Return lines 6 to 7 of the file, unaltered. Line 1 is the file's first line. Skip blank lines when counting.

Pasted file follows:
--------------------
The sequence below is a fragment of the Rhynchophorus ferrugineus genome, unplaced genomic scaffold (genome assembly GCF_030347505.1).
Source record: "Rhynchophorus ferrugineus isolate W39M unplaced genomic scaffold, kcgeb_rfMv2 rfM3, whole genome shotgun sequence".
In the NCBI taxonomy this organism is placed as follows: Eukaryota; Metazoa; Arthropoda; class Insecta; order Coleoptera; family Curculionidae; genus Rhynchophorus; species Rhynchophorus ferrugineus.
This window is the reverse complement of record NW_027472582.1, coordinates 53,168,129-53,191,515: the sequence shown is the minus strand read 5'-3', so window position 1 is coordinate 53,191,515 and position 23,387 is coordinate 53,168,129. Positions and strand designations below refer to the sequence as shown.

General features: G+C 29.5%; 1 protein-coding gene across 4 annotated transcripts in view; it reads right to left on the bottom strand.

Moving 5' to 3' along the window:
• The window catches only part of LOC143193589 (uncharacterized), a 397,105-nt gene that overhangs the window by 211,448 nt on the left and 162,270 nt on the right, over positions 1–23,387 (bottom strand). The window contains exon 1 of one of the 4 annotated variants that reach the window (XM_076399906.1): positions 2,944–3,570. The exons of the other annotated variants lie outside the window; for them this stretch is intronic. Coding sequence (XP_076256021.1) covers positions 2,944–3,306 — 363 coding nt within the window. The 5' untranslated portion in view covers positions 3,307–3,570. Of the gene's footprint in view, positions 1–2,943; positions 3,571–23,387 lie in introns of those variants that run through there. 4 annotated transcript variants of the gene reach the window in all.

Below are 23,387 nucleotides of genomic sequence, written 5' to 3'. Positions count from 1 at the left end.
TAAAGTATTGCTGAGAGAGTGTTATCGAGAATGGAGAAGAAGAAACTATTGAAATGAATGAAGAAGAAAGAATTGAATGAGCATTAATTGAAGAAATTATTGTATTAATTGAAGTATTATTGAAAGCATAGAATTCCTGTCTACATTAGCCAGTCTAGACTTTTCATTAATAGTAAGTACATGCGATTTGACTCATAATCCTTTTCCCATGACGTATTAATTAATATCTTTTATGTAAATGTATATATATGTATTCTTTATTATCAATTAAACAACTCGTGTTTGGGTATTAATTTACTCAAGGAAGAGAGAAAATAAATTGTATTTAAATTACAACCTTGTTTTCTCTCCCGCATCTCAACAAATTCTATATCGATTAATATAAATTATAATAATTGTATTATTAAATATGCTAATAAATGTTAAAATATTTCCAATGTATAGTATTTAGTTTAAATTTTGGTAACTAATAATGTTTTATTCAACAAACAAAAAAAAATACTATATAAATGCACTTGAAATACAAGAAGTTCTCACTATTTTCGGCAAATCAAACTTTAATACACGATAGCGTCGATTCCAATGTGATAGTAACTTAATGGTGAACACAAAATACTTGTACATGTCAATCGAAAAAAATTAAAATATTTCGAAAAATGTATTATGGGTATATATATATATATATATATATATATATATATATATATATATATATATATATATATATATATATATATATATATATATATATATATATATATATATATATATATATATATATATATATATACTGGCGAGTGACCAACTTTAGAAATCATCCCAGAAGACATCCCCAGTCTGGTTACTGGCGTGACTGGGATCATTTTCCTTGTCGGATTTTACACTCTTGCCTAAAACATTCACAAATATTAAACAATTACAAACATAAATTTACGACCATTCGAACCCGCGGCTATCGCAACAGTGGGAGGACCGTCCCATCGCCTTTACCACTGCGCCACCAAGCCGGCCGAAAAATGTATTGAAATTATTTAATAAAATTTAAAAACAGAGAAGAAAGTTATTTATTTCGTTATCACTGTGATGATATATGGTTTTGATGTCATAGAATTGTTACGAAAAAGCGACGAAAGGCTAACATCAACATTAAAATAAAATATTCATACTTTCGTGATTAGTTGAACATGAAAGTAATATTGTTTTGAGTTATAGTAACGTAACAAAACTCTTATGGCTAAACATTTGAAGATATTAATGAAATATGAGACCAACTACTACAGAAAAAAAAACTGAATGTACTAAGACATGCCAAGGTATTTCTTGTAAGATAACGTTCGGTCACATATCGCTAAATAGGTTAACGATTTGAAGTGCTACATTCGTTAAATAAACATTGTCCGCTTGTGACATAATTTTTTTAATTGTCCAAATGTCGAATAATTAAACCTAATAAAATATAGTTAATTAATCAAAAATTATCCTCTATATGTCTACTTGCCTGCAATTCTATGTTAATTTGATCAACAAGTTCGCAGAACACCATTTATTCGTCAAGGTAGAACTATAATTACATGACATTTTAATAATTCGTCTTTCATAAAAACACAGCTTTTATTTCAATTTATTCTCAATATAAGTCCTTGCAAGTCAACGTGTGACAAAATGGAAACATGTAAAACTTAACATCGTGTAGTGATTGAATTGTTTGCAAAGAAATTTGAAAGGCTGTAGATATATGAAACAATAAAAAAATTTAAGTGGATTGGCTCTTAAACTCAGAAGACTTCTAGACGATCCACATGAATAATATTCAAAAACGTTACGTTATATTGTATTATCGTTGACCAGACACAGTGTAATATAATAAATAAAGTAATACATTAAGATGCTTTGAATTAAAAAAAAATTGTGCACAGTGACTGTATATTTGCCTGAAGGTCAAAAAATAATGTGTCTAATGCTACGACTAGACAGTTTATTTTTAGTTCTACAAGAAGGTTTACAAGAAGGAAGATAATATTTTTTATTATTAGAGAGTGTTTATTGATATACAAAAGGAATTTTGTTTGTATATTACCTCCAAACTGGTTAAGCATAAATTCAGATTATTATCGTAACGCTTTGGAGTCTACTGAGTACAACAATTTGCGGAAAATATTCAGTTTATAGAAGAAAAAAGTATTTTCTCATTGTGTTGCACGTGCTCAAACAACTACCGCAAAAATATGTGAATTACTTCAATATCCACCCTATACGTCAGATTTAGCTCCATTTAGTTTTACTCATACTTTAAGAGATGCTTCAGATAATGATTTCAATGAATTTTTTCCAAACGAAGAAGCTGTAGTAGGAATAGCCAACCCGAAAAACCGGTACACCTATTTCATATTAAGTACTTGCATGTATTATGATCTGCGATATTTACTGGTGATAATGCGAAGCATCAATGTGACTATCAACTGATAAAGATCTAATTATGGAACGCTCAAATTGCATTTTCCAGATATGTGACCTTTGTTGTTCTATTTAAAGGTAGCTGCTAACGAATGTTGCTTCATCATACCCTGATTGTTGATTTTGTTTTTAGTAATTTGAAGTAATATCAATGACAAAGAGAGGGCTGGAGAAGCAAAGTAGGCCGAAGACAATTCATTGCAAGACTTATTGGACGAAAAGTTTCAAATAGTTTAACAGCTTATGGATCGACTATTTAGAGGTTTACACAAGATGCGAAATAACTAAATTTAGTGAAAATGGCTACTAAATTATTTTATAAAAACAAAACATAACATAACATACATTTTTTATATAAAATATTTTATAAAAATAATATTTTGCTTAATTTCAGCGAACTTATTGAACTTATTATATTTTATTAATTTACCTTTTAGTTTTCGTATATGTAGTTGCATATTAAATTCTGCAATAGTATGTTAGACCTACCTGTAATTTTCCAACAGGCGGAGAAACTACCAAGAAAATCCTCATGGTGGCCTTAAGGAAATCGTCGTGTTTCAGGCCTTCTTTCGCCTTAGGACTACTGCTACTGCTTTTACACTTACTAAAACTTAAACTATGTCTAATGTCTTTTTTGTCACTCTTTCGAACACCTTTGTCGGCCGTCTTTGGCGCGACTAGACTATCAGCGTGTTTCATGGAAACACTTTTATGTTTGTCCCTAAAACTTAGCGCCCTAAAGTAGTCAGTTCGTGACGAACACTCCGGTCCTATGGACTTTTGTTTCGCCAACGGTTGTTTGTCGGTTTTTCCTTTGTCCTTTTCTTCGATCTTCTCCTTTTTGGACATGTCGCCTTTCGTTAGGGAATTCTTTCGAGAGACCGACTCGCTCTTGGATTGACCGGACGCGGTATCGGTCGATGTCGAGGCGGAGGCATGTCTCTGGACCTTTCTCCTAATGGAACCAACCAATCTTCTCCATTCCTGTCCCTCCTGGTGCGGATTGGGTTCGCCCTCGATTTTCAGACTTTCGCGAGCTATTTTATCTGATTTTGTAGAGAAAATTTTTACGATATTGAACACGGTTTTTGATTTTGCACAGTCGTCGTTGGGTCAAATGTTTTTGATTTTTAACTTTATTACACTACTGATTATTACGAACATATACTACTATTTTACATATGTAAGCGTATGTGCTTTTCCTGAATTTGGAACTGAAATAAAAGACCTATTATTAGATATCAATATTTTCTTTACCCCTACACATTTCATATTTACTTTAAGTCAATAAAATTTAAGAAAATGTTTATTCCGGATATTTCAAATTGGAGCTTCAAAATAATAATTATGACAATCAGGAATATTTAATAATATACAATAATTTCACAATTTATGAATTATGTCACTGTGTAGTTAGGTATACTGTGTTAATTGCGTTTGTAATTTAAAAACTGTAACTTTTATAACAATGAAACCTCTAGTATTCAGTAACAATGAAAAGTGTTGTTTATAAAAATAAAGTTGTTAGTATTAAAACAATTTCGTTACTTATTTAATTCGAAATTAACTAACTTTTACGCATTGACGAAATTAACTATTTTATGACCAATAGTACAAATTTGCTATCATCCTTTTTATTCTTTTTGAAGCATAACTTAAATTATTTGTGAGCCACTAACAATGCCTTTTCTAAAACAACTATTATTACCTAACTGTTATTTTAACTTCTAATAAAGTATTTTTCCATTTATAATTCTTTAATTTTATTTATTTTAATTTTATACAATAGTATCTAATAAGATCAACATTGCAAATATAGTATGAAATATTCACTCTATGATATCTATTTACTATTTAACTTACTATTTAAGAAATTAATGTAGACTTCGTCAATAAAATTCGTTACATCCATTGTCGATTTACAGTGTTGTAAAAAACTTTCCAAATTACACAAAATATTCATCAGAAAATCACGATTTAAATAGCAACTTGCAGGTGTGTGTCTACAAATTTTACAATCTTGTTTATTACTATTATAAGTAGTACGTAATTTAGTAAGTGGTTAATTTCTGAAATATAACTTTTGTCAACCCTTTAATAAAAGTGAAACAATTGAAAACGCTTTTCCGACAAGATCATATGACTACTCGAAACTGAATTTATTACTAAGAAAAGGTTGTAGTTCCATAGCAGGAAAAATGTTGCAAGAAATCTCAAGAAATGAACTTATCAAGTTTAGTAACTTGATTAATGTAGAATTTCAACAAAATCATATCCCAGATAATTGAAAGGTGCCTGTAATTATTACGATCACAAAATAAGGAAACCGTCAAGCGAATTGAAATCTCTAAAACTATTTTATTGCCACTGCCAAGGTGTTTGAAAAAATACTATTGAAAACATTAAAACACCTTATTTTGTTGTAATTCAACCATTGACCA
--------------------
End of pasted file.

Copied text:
Moving 5' to 3' along the window:
• The window catches only part of LOC143193589 (uncharacterized), a 397,105-nt gene that overhangs the window by 211,448 nt on the left and 162,270 nt on the right, over positions 1–23,387 (bottom strand). The window contains exon 1 of one of the 4 annotated variants that reach the window (XM_076399906.1): positions 2,944–3,570. The exons of the other annotated variants lie outside the window; for them this stretch is intronic. Coding sequence (XP_076256021.1) covers positions 2,944–3,306 — 363 coding nt within the window. The 5' untranslated portion in view covers positions 3,307–3,570. Of the gene's footprint in view, positions 1–2,943; positions 3,571–23,387 lie in introns of those variants that run through there. 4 annotated transcript variants of the gene reach the window in all.